Social Forces in the Making of the New Europe: The Restructuring of European Social Relations in the Global Political Economy

By Andreas Bieler; Adam David Morton | Go to book overview

6
Strength Through Unity? A
Comparative Analysis of Splits
in the Austrian, Norwegian and
Swedish Labour Movements
over EU Membership

AndreasBielerandStinaTorjesen


Introduction: globalisation and the challenge of revived European integration

Austria, Norway and Sweden had always been sceptical about European integration. Instead of the European Union (EU), they joined the European Free Trade Area (EFTA) in 1960. In particular, Social Democratic parties in these countries argued that the EU was dominated by ‘big capital’ and Christian Democratic parties. Supranational integration led by these forces would imply the danger of undermining social democratic achievements of full employment, social equality and generous welfare provisions ( Kurzer, 1993: 207; Jerneck, 1993: 26; Cappelen et al., 1994: 58). In addition, Austria and Sweden also rejected EU membership, because it was considered incompatible with their neutral status ( Huldt, 1994: 111; Neuhold, 1992: 89). Nevertheless, from 1989 onwards, all three countries applied for membership and Austria and Sweden actually acceded to the EU on 1 January 1995, while membership was rejected in a referendum in Norway in late 1994. This chapter analyses the role of the Austrian, Norwegian and Swedish labour movements in the struggle over membership and assesses whether differences between the three were crucial for the different outcomes in the referenda.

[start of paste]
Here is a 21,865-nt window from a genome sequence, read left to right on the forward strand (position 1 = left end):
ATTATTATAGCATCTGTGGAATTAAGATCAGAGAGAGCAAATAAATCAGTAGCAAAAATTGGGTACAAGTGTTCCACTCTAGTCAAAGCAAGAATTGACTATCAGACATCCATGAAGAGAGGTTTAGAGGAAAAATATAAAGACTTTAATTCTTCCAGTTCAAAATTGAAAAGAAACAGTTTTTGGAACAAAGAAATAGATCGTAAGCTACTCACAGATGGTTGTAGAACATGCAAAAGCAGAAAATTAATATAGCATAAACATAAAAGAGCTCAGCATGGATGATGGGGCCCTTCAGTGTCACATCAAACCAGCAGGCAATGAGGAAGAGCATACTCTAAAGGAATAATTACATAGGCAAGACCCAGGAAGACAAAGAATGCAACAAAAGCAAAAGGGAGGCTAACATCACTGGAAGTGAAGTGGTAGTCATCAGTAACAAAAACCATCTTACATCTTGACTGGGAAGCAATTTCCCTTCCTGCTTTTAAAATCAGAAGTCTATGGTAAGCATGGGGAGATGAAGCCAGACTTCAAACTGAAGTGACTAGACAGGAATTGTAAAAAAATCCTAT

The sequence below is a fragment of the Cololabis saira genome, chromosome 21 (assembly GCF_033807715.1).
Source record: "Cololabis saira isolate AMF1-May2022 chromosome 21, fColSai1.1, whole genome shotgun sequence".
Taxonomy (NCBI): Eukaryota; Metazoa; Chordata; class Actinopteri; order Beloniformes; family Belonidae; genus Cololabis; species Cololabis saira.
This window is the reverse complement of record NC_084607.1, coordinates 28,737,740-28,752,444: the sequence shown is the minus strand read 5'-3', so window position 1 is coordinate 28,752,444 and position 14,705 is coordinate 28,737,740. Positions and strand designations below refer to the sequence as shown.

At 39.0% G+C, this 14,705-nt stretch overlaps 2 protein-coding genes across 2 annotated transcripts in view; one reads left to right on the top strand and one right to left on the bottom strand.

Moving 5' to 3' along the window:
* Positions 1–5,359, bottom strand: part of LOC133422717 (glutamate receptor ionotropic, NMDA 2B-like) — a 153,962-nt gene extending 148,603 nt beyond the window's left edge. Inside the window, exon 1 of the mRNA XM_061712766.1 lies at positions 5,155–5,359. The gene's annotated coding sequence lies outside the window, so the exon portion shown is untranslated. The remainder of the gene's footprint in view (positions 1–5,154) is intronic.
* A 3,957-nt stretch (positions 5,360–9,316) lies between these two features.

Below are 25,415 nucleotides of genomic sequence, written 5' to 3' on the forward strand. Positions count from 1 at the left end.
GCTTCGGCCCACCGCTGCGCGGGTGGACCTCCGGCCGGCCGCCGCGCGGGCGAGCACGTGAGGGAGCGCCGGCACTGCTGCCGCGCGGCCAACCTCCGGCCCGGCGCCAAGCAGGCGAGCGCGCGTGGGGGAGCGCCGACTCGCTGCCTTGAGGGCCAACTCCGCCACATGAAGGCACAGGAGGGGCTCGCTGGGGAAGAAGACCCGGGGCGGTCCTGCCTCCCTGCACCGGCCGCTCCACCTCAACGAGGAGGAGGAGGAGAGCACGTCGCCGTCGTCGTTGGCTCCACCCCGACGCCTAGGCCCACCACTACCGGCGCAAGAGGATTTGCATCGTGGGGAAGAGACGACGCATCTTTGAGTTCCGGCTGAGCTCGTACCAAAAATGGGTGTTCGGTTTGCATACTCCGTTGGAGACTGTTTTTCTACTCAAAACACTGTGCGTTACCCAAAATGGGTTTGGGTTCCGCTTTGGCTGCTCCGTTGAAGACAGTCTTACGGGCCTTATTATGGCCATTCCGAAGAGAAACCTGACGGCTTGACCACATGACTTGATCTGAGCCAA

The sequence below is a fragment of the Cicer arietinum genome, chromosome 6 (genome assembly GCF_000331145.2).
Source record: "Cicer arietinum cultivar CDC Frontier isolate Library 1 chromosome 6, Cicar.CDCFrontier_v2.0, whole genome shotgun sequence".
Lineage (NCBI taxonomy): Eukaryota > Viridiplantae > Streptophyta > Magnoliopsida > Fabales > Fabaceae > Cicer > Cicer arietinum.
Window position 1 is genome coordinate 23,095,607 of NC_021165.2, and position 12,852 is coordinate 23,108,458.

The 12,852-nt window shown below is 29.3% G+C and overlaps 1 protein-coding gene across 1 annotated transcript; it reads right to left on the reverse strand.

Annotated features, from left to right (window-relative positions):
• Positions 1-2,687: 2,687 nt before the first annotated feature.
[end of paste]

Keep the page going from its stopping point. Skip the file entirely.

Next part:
In all three countries, the social democratic achievements were based on the possibility of small states being able to counter negative effects of international competition at the national level. Katzenstein (1985) has shown how these three states retained an economic openness to

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